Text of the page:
On January 27, 2010, the Office of Diversity and Cultural Competence, in conjunction with the School of Medicine, School of Public Health, School of Nursing, and The Johns Hopkins Hospital, launched the inaugural East Baltimore Annual Health Equity, Access, and Diversity Film and Lecture Series which featured the documentary, The Deadliest Disease in America. The documentary focused on racism, bias and classism in health care and the impact they have on patients and communities of color.
Following the 55-minute film, attendees were split up into workshops including “Doctor/Patient Communication,” “Prostate Cancer: Access Denied,” “What Racism Looks Like in Health Care Delivery and Why You Should Report It,” and “Empowering Community Organizations to Work with Legislators for Change.” Several key institutional leaders (Provost Minor, Dean Miller, and Vice Dean Nichols) were given prominent placement in the program to share their views on cultural competency and vision for Diversity and Inclusion at the SOM.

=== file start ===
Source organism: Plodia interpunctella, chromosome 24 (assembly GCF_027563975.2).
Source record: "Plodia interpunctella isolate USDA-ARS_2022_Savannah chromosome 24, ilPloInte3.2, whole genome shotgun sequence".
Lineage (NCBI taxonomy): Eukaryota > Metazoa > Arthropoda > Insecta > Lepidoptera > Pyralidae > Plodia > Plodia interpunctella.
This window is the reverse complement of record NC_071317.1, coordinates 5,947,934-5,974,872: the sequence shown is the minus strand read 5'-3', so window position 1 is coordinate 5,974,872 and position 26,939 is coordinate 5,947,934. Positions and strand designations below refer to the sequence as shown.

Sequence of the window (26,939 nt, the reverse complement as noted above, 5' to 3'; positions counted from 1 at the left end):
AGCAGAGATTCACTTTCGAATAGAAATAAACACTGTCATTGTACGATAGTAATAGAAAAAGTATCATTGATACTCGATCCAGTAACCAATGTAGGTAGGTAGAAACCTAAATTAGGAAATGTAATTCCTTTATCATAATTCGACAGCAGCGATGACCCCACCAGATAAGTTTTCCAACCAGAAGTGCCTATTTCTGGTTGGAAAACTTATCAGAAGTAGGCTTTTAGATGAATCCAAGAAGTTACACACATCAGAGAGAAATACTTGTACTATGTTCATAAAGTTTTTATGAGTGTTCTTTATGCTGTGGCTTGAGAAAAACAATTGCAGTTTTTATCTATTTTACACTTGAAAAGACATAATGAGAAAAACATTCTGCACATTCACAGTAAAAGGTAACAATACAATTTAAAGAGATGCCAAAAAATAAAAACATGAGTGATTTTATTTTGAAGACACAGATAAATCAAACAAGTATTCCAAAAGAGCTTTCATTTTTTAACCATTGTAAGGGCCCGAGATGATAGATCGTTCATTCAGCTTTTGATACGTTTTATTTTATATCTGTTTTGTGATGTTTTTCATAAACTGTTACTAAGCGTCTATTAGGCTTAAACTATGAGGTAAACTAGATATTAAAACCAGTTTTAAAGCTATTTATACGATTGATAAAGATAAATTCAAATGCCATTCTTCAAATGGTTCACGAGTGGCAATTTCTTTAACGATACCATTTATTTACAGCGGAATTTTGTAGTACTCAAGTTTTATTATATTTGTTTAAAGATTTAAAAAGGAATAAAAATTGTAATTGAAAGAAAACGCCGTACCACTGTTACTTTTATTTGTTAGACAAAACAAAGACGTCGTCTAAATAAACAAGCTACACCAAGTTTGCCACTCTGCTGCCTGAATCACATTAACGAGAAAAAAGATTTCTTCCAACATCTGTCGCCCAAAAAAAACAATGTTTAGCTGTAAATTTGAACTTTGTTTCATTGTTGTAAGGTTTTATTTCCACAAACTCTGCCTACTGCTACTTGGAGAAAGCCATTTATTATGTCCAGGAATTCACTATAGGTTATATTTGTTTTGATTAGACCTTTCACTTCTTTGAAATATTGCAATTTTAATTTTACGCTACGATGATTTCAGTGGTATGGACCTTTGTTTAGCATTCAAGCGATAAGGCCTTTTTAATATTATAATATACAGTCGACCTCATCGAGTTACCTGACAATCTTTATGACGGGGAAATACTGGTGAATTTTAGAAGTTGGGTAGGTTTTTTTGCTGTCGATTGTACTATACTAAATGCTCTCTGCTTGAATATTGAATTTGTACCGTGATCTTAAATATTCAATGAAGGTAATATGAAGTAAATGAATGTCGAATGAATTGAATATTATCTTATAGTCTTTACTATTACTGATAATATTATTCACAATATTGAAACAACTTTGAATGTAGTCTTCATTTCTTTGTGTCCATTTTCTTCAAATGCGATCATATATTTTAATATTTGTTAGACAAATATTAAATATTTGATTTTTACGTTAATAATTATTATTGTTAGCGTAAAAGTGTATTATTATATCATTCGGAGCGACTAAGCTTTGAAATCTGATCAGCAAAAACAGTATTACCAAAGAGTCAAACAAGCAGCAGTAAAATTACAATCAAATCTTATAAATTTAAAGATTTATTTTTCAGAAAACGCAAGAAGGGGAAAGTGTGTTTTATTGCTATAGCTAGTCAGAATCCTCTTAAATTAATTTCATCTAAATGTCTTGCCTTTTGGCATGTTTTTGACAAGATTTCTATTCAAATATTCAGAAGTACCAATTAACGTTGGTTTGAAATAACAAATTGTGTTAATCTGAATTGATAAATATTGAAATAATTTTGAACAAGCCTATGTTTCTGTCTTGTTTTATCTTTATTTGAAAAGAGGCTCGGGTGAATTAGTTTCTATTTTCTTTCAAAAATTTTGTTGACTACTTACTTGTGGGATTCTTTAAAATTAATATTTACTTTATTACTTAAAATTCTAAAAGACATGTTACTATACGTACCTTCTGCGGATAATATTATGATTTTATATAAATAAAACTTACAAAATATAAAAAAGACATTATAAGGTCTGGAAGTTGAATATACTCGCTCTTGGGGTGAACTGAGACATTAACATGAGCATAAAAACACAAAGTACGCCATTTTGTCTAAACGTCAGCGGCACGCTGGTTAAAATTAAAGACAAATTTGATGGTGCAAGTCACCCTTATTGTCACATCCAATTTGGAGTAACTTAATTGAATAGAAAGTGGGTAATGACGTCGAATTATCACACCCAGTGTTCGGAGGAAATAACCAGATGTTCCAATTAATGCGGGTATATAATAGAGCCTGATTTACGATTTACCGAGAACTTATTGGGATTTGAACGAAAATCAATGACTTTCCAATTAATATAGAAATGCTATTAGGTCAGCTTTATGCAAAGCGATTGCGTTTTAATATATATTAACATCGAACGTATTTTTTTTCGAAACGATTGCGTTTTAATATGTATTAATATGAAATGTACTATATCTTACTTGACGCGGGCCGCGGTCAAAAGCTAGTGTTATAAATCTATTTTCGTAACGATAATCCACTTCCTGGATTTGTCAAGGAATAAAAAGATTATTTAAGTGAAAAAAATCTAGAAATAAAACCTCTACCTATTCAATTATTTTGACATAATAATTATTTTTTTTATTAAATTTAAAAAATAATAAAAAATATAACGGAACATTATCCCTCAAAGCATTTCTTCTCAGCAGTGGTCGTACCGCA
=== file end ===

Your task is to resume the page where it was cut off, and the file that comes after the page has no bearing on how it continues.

Participants included 3rd and 4th year medical students, graduate students, clinical, administrative, and support staff, and faculty from the East Baltimore and Bayview campuses, undergraduates from the JHSOPH, Student National Medical Association medical and graduate students, community organizations including The Baltimore Black Mental Health Alliance, The Esperanza Center, The Men’s Center, and The Transformation Team, and interested patients and residents. More than 400 individuals participated in this event.